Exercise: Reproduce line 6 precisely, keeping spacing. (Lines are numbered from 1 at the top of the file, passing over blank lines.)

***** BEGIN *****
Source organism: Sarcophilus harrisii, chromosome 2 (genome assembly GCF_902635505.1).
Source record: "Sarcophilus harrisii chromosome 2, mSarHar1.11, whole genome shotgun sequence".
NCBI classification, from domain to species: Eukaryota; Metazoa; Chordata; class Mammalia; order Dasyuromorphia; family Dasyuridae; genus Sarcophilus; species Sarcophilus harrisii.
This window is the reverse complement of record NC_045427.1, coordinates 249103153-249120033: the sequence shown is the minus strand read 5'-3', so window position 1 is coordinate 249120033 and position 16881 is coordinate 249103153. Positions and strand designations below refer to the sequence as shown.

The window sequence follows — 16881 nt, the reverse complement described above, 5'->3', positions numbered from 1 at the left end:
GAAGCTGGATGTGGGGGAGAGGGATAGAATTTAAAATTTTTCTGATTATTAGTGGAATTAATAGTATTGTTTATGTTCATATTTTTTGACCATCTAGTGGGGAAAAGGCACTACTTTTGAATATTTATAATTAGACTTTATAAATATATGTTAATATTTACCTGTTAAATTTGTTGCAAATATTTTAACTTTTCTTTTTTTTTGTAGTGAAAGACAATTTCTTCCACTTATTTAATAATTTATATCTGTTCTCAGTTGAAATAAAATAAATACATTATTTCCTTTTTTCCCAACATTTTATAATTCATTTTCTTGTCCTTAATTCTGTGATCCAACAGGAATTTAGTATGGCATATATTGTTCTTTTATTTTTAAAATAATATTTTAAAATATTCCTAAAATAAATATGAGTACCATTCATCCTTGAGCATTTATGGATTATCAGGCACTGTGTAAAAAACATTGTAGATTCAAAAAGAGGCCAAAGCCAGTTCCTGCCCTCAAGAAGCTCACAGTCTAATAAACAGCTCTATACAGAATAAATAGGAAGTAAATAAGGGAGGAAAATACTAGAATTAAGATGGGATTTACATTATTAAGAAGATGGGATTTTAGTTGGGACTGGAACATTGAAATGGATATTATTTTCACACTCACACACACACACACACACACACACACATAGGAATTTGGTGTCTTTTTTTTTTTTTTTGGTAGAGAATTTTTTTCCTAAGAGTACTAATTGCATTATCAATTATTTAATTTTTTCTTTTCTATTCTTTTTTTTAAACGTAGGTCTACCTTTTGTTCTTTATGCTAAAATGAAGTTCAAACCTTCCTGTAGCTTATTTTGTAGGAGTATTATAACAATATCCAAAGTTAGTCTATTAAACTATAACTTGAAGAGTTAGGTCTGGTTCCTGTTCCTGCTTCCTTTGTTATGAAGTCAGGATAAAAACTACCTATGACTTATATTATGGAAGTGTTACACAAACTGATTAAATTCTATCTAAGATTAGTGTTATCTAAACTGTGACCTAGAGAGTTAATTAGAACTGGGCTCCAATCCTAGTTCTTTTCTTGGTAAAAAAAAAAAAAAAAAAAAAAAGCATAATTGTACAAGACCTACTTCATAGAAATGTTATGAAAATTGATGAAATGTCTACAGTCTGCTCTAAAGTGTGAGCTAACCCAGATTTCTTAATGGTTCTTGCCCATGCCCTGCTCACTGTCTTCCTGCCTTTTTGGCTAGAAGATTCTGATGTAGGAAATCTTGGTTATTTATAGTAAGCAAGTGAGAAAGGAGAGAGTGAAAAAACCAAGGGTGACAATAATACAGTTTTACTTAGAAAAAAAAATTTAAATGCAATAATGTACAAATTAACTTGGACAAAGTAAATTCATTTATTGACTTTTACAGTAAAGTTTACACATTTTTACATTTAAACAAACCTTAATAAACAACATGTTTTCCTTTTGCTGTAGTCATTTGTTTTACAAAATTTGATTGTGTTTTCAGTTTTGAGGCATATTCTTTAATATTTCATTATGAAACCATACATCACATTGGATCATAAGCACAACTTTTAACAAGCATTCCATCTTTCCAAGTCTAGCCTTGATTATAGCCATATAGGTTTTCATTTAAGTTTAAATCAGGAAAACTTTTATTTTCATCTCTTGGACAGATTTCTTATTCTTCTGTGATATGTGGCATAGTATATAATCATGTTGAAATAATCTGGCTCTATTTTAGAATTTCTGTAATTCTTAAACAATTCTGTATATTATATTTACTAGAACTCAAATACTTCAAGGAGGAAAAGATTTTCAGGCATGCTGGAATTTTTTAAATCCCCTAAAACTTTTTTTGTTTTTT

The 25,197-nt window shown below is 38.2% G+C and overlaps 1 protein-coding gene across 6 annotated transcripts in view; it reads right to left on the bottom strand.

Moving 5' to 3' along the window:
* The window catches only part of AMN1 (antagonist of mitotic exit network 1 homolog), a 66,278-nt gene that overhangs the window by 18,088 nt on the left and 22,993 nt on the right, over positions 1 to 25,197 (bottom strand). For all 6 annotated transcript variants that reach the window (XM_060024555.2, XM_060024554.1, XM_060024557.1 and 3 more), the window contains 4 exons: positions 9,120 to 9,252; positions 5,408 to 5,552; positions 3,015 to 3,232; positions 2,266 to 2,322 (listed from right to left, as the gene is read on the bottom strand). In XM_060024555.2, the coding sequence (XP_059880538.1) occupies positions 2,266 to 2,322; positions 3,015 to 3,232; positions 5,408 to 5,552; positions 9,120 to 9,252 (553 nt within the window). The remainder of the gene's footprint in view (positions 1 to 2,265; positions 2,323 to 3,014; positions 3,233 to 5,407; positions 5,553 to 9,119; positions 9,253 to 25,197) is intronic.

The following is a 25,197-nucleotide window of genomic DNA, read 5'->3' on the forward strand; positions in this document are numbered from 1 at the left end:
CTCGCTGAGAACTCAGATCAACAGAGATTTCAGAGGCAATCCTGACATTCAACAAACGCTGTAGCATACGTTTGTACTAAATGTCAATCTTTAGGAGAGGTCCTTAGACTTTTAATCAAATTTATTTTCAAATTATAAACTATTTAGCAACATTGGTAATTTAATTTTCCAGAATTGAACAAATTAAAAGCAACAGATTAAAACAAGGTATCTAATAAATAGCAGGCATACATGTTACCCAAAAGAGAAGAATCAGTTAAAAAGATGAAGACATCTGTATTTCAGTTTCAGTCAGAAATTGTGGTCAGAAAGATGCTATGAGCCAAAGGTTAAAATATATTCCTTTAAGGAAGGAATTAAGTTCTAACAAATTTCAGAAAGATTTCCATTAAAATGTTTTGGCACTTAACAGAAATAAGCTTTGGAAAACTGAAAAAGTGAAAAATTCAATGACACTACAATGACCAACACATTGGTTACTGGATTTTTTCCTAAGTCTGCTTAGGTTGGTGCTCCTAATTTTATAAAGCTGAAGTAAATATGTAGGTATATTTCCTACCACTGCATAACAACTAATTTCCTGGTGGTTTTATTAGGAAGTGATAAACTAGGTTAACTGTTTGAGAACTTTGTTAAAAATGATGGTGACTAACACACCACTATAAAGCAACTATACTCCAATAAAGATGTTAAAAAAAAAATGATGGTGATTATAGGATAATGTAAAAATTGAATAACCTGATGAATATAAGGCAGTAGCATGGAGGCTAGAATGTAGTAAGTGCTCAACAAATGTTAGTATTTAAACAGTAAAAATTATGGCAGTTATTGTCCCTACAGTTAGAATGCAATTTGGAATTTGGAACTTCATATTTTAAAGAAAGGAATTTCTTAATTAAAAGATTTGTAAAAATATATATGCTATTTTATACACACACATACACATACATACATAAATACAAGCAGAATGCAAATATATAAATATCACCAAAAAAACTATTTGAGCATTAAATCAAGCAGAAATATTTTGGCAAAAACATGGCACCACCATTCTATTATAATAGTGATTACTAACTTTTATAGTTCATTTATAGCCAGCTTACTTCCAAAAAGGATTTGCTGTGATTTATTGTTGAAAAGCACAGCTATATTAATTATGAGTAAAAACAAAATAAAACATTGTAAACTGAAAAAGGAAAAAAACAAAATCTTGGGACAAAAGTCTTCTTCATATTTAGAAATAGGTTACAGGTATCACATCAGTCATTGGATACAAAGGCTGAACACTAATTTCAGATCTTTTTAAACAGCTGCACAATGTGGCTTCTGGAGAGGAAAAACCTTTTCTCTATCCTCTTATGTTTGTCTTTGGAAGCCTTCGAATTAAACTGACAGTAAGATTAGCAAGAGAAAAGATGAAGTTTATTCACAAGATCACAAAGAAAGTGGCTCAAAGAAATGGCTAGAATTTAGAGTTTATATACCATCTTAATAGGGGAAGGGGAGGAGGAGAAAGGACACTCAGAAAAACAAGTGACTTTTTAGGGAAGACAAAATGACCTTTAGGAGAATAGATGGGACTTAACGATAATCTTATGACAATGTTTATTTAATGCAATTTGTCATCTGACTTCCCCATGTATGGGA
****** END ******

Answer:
GAAGCTGGATGTGGGGGAGAGGGATAGAATTTAAAATTTTTCTGATTATTAGTGGAATTAATAGTATTGTTTATGTTCATATTTTTTGACCATCTAGTGGGGAAAAGGCACTACTTTTGAATATTTATAATTAGACTTTATAAATATATGTTAATATTTACCTGTTAAATTTGTTGCAAATATTTTAACTTTTCTTTTTTTTTGTAGTGAAAGACAATTTCTTCCACTTATTTAATAATTTATATCTGTTCTCAGTTGAAATAAAATAAATACATTATTTCCTTTTTTCCCAACATTTTATAATTCATTTTCTTGTCCTTAATTCTGTGATCCAACAGGAATTTAGTATGGCATATATTGTTCTTTTATTTTTAAAATAATATTTTAAAATATTCCTAAAATAAATATGAGTACCATTCATCCTTGAGCATTTATGGATTATCAGGCACTGTGTAAAAAACATTGTAGATTCAAAAAGAGGCCAAAGCCAGTTCCTGCCCTCAAGAAGCTCACAGTCTAATAAACAGCTCTATACAGAATAAATAGGAAGTAAATAAGGGAGGAAAATACTAGAATTAAGATGGGATTTACATTATTAAGAAGATGGGATTTTAGTTGGGACTGGAACATTGAAATGGATATTATTTTCACACTCACACACACACACACACACACACACACATAGGAATTTGGTGTCTTTTTTTTTTTTTTTGGTAGAGAATTTTTTTCCTAAGAGTACTAATTGCATTATCAATTATTTAATTTTTTCTTTTCTATTCTTTTTTTTAAACGTAGGTCTACCTTTTGTTCTTTATGCTAAAATGAAGTTCAAACCTTCCTGTAGCTTATTTTGTAGGAGTATTATAACAATATCCAAAGTTAGTCTATTAAACTATAACTTGAAGAGTTAGGTCTGGTTCCTGTTCCTGCTTCCTTTGTTATGAAGTCAGGATAAAAACTACCTATGACTTATATTATGGAAGTGTTACACAAACTGATTAAATTCTATCTAAGATTAGTGTTATCTAAACTGTGACCTAGAGAGTTAATTAGAACTGGGCTCCAATCCTAGTTCTTTTCTTGGTAAAAAAAAAAAAAAAAAAAAAAAGCATAATTGTACAAGACCTACTTCATAGAAATGTTATGAAAATTGATGAAATGTCTACAGTCTGCTCTAAAGTGTGAGCTAACCCAGATTTCTTAATGGTTCTTGCCCATGCCCTGCTCACTGTCTTCCTGCCTTTTTGGCTAGAAGATTCTGATGTAGGAAATCTTGGTTATTTATAGTAAGCAAGTGAGAAAGGAGAGAGTGAAAAAACCAAGGGTGACAATAATACAGTTTTACTTAGAAAAAAAAATTTAAATGCAATAATGTACAAATTAACTTGGACAAAGTAAATTCATTTATTGACTTTTACAGTAAAGTTTACACATTTTTACATTTAAACAAACCTTAATAAACAACATGTTTTCCTTTTGCTGTAGTCATTTGTTTTACAAAATTTGATTGTGTTTTCAGTTTTGAGGCATATTCTTTAATATTTCATTATGAAACCATACATCACATTGGATCATAAGCACAACTTTTAACAAGCATTCCATCTTTCCAAGTCTAGCCTTGATTATAGCCATATAGGTTTTCATTTAAGTTTAAATCAGGAAAACTTTTATTTTCATCTCTTGGACAGATTTCTTATTCTTCTGTGATATGTGGCATAGTATATAATCATGTTGAAATAATCTGGCTCTATTTTAGAATTTCTGTAATTCTTAAACAATTCTGTATATTATATTTACTAGAACTCAAATACTTCAAGGAGGAAAAGATTTTCAGGCATGCTGGAATTTTTTAAATCCCCTAAAACTTTTTTTGTTTTTT